A witness to an age-old history
The small town of Oudon is on the right bank, on the edge of the River Loire.
It’s a stronghold, owing to the geography of the region: from here the River Loire’s passage is more constricted and forms a passageway between the hills. In order to control this passageway the first château, the Vieux-Court, was constructed even before the year 1000… two kilometres to the north. But the town of Oudon was built here, on the former frontier zone between the Kingdom of France and Brittany, facing château de Champtoceaux on the Anjou side. The first town centre developed at the foot of the spur around the port and the toll station, along the riverbank, sustaining itself through trade. Up above the town, a first château was built at the beginning of the 12th century. It would be of considerable interest during the battles between the English and the French, and was subject to multiple sieges.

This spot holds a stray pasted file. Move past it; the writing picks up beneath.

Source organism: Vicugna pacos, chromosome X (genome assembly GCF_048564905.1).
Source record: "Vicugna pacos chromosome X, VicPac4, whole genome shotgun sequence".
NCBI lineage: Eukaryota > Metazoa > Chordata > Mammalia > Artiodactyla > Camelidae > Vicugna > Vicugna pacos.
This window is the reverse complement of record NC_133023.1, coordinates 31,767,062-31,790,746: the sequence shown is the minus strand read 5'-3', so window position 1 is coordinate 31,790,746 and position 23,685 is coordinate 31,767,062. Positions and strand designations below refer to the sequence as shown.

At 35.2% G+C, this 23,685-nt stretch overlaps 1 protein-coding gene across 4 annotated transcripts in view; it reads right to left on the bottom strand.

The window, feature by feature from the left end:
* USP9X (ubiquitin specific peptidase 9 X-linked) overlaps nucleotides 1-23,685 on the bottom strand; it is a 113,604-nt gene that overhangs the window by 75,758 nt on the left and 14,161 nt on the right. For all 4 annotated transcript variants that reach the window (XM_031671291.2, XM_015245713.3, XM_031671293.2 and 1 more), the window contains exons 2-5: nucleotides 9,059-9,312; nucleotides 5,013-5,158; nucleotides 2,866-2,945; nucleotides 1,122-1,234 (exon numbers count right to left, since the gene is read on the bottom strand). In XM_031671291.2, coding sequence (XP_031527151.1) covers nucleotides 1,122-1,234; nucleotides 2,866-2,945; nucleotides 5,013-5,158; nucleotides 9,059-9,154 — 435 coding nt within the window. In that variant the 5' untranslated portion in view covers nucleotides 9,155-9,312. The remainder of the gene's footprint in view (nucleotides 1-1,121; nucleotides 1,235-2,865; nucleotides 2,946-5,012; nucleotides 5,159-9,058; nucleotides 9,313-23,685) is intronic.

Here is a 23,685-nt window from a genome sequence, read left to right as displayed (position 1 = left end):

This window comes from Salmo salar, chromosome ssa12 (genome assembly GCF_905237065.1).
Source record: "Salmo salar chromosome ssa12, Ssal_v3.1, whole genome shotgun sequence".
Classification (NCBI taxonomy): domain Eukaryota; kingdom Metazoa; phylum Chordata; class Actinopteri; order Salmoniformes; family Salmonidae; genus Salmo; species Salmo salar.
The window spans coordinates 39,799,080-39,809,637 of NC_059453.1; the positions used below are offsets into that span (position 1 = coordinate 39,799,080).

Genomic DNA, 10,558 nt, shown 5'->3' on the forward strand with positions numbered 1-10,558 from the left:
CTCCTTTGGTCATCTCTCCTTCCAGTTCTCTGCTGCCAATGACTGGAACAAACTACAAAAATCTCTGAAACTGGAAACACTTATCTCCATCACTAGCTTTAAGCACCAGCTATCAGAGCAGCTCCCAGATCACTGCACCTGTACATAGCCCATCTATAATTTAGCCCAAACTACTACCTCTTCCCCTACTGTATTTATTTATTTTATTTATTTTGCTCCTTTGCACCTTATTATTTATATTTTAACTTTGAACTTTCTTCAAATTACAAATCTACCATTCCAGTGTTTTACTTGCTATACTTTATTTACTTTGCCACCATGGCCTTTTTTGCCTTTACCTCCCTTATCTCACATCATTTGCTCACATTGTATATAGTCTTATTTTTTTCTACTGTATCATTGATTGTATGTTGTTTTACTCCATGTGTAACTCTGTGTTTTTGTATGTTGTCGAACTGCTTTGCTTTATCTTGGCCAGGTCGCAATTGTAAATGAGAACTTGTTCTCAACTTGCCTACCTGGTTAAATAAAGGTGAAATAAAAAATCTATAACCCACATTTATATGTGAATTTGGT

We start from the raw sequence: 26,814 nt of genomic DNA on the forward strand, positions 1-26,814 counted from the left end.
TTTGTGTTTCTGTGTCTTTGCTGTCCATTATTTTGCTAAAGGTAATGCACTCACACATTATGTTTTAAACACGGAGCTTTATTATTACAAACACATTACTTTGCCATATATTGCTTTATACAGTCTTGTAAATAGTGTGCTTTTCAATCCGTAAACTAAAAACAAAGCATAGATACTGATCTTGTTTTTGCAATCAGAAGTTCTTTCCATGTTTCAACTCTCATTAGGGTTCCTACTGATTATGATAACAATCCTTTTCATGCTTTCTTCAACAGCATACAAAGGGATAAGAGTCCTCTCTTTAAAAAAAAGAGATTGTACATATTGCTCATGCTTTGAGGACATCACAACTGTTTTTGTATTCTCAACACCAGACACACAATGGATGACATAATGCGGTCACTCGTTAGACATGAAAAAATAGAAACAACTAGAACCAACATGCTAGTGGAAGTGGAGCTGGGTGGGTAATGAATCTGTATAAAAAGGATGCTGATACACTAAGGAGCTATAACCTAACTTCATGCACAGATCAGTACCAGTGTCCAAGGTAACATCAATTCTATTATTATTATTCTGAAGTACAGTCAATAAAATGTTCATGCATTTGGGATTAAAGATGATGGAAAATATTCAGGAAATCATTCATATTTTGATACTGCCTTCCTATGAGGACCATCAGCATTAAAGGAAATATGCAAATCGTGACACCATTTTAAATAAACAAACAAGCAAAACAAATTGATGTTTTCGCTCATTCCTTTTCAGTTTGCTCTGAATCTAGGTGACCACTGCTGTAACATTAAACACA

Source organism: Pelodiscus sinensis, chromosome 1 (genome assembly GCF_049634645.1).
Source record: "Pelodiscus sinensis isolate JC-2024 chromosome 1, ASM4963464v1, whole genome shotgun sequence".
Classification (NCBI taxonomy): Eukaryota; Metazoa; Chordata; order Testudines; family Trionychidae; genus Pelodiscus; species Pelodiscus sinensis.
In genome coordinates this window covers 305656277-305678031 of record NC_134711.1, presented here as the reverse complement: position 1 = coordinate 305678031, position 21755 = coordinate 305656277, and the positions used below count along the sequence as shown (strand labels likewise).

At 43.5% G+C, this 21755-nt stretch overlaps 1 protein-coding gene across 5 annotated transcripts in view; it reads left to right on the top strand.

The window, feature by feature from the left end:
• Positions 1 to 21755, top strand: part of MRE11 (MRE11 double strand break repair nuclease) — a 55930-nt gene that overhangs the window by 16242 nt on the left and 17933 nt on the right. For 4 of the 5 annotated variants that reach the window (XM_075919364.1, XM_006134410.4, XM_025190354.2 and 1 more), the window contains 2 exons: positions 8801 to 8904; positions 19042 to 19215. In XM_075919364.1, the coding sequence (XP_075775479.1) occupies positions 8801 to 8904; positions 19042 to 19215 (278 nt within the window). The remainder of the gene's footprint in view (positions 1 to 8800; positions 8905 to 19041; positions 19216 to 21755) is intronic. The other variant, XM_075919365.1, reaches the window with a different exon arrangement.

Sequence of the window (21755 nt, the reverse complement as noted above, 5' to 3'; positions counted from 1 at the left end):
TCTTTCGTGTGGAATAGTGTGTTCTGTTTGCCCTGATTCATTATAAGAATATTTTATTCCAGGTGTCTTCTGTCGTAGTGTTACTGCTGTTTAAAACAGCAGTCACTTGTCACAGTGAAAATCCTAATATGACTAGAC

The Malestroit, people of note and importance in Brittany, ended up buying it and rebuilding it from 1392. The keep – la tour d’Oudon, at the centre of the château – dates from this year. It remains a key feature of the landscape. The enormous 8-sided keep, with five floors, at around 40 metres tall, is surrounded by ditches and an independent wall reached by a drawbridge. Despite its size, the tower is elegant, with different coloured building stones: shale, granite and tuffeau stone. The machicolation, crenations and turrets aren’t at all medieval; they date from a restoration at the end of the 19th century. The history of the Malestroit family came to a sorry end during the reign of François I. The Lords of that time, Jean and Julien, were accused of counterfeiting. They were sentenced; their goods confiscated and resold.
The château lost its strategic role during the 16th century, when Brittany was unified with the Kingdom of France. Sold again after the Revolution, the site was subject to many demolitions before the tower was listed as a historical monument in 1866. As for the town of Oudon, it continued to develop during the 19th century on both banks of the small tributary of the River Loire, called le Hâvre. The houses are scattered across the hillsides, highly adapted to wine-growing, and a train service came to the town in 1851.
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L’équipe de la Mission Val de Loire.